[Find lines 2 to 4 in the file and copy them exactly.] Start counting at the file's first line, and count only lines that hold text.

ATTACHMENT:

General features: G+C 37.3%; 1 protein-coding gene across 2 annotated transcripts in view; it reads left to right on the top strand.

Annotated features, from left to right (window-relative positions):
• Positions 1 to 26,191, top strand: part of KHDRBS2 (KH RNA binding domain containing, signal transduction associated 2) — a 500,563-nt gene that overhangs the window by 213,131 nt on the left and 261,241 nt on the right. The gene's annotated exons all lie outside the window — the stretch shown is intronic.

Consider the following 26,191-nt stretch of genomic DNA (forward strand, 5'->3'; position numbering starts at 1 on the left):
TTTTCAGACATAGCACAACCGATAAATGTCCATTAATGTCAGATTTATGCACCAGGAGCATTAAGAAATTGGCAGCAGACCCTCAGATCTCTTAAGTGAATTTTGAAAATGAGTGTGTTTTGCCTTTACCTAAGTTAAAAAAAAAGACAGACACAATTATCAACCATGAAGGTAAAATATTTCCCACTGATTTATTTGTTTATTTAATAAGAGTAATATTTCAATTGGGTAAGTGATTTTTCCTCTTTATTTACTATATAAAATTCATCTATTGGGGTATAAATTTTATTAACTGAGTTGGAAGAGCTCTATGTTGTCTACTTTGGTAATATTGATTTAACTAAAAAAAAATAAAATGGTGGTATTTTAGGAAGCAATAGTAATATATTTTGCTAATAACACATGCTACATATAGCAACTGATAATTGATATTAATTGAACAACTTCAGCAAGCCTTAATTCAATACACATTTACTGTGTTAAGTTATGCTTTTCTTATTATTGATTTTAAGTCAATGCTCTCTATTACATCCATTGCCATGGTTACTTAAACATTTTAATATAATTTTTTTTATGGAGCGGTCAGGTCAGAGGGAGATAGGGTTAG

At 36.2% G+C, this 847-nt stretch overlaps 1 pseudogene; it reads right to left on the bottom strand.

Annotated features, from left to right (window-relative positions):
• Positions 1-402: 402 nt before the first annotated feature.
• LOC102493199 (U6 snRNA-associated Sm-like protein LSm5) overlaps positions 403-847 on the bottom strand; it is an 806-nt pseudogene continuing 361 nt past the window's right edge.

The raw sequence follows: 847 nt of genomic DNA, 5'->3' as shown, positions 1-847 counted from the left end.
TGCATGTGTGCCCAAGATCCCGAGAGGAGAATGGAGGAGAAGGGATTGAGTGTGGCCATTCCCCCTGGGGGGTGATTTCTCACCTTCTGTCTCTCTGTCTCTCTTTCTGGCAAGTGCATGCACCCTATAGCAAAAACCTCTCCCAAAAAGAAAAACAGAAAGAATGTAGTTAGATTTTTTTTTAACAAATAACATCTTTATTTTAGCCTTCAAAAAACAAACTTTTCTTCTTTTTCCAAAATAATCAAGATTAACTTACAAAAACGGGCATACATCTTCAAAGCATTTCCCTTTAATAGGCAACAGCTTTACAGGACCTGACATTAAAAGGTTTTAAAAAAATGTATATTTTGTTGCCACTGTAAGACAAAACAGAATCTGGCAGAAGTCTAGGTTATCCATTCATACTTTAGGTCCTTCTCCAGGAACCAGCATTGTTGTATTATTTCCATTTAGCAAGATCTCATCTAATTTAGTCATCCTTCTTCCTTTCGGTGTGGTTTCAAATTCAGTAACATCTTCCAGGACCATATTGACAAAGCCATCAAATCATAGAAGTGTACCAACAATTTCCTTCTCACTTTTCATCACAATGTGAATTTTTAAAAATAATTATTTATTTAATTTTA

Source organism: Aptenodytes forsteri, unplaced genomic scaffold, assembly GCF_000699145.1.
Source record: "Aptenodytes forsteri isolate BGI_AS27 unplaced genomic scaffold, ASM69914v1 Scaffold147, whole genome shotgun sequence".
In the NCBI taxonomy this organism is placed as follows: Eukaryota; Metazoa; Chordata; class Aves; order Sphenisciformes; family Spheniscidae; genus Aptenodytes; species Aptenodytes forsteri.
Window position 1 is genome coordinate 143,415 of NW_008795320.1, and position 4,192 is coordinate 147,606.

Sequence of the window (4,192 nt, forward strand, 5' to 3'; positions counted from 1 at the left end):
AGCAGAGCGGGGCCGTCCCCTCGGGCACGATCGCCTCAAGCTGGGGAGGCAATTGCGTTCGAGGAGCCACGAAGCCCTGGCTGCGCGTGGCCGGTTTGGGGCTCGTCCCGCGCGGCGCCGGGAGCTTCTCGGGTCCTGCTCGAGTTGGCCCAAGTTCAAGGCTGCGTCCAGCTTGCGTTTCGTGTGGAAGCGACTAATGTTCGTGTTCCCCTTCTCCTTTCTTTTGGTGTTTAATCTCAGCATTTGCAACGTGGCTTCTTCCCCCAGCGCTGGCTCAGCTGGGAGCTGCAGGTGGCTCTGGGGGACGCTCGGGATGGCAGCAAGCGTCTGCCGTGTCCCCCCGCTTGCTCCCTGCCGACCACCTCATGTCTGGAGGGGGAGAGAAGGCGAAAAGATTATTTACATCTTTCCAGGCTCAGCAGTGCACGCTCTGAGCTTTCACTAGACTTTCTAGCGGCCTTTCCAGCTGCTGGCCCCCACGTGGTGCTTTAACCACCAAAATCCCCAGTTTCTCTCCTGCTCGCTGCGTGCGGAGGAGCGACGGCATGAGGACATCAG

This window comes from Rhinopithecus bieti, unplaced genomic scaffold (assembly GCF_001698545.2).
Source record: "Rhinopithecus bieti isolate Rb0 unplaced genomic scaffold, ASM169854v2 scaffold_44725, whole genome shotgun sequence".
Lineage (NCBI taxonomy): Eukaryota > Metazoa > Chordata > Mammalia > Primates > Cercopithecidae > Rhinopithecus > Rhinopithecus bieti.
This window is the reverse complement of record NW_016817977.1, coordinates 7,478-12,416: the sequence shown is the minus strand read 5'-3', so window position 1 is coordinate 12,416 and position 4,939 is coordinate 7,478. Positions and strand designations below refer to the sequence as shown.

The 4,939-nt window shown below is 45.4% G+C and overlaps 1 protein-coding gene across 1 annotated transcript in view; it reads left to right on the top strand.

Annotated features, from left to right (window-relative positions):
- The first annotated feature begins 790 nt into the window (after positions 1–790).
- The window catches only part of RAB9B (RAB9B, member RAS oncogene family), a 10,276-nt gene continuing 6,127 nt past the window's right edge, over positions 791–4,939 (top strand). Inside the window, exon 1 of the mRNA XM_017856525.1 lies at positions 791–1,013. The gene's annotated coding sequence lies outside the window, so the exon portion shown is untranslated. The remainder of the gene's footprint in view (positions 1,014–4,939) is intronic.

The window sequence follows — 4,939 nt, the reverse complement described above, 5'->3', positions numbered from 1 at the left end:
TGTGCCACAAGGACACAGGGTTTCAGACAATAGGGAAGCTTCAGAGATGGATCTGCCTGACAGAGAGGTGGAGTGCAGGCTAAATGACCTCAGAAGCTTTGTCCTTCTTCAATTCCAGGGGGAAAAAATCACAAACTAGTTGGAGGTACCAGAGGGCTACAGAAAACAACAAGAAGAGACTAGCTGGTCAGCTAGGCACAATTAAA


Annotated features, from left to right (window-relative positions):
• Positions 1 to 26,191, top strand: part of KHDRBS2 (KH RNA binding domain containing, signal transduction associated 2) — a 500,563-nt gene that overhangs the window by 213,131 nt on the left and 261,241 nt on the right. The gene's annotated exons all lie outside the window — the stretch shown is intronic.

Consider the following 26,191-nt stretch of genomic DNA (forward strand, 5'->3'; position numbering starts at 1 on the left):